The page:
some accomplishments


I am fortunate that there are a lot of people in my neighborhood who like to do crazy things like sled down luge-like hills late at night and then eat hot dogs. Lucky because I was always a bit of a shy kid and while I might not do a lot of dangerous sledding myself, and don’t have kids to act as my foil, I like being able to stand by and cheer and take some photographs. These events take all kinds. I did sled down the hill a few times. Once I lost my mitten. Once I bottomed out and had to hurl myself off the track to avoid being run over by more fearless sledders. Once I made it down okay. I did take a great set of photos which I tossed up on Facebook because that’s where a lot of the other sledders can be found. Here are some more photos.

I was also asked to write a piece on Wikipedia and gender for the New York Times’ Room for Debate section. I kept to the requested word limit and hammered out a few paragraphs in a few hours that said pretty much what I wanted to say. I then watched a bunch of grouchy internet people complain loudly in the comments section. Usually I’m pretty cautious when I write online. I try anticipate people’s objections and write with a lot of equivocal language. This time I said more or less what I wanted to say–that Wikimedia Foundation deciding that they care about things like this is a good thing and an opportunity, and that there are ways of trying to make online spaces welcoming to women–and if people didn’t like it, well I guess they didn’t.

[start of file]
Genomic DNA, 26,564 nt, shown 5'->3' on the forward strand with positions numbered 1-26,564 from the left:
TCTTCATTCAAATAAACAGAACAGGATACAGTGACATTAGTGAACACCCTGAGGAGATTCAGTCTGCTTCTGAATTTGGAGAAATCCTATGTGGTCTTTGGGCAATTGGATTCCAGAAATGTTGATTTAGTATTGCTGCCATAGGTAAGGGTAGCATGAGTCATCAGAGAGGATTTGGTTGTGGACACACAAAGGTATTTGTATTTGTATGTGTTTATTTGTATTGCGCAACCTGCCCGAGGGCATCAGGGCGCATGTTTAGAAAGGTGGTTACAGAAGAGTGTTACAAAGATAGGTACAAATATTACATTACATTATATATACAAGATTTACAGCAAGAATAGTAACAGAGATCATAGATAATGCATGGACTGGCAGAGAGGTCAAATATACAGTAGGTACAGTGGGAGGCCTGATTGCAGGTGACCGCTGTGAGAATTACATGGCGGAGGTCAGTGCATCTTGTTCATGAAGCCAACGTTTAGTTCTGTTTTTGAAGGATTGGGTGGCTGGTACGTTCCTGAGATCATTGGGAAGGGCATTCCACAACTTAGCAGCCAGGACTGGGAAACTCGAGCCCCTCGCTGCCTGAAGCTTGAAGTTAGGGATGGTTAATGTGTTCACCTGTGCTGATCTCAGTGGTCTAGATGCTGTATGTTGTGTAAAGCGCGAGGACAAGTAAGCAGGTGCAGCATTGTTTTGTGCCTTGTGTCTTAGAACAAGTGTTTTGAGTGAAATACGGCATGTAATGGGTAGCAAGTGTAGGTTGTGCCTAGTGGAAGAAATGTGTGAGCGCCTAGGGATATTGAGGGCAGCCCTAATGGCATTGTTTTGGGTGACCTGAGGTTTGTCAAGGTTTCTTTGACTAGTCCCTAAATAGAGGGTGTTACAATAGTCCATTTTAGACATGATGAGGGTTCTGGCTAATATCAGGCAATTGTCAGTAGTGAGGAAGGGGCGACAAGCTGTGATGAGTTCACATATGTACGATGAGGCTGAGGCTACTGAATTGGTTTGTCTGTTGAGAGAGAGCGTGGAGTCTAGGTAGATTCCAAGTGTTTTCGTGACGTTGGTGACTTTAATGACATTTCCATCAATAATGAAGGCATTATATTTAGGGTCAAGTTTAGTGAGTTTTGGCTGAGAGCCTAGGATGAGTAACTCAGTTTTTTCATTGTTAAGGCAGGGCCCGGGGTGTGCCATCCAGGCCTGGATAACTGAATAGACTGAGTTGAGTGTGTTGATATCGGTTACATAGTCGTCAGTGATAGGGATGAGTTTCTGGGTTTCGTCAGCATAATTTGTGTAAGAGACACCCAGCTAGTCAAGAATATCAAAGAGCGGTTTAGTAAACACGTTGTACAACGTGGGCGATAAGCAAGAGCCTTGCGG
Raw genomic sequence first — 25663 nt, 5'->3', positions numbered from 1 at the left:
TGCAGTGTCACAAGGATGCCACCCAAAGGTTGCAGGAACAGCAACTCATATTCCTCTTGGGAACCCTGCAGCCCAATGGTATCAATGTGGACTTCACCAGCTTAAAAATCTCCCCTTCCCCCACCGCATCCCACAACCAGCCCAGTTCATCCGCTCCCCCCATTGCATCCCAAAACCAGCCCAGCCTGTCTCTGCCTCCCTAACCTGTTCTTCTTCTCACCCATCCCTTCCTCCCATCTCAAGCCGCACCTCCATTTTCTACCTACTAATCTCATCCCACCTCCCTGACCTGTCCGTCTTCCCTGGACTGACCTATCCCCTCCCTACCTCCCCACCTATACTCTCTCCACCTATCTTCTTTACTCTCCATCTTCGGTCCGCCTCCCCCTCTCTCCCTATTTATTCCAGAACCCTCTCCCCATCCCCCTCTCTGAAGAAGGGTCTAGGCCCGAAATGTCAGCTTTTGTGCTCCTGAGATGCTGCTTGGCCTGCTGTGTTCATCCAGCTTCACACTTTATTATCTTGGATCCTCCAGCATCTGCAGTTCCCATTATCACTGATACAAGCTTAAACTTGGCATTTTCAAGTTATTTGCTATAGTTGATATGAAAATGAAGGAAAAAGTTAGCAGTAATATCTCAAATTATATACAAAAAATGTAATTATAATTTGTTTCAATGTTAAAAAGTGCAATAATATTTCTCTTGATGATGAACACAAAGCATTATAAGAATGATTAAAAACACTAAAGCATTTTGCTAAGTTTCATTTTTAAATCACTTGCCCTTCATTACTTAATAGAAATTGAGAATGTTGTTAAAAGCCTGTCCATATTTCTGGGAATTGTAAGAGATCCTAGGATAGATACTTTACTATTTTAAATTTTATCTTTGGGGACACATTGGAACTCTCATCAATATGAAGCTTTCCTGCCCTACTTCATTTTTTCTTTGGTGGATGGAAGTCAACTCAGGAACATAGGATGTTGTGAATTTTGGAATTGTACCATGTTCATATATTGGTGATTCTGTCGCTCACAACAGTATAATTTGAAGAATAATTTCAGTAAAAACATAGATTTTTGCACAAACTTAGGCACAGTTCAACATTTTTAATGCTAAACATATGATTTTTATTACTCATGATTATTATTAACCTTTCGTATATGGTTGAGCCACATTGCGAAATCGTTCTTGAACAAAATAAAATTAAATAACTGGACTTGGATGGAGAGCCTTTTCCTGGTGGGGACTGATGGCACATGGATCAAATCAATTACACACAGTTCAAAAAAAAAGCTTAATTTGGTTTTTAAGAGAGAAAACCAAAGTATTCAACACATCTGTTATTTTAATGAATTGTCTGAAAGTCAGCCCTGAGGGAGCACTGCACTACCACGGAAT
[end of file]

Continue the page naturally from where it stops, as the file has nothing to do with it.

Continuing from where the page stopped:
It’s not always the best way to make friends, to talk about gender differences and social inequality and centuries of unequal representation, but I’m coming to terms with the fact that I’m not always doing what I do to make friends. We’ve taken some affirmative stances on MetaFilter to try to keep women interested in participating. Not all of them are successful but many of them are. I work in my real world to help women (and men) get interested in technology and to pass on the general idea that interacting with computers is something that anyone can do, given the right motivation. It’s been interesting watching Facebook, in many cases, becoming that motivating factor.

What do you think?


  1. I also really liked the Times’ piece a lot. I think a lot of people, when they think about having more inclusive policies, imagine some kind of forced affirmative action or something, and it rankles. I thought you did a good job of explaining a different kind of policy and how it can be a positive choice in affecting the culture of a site.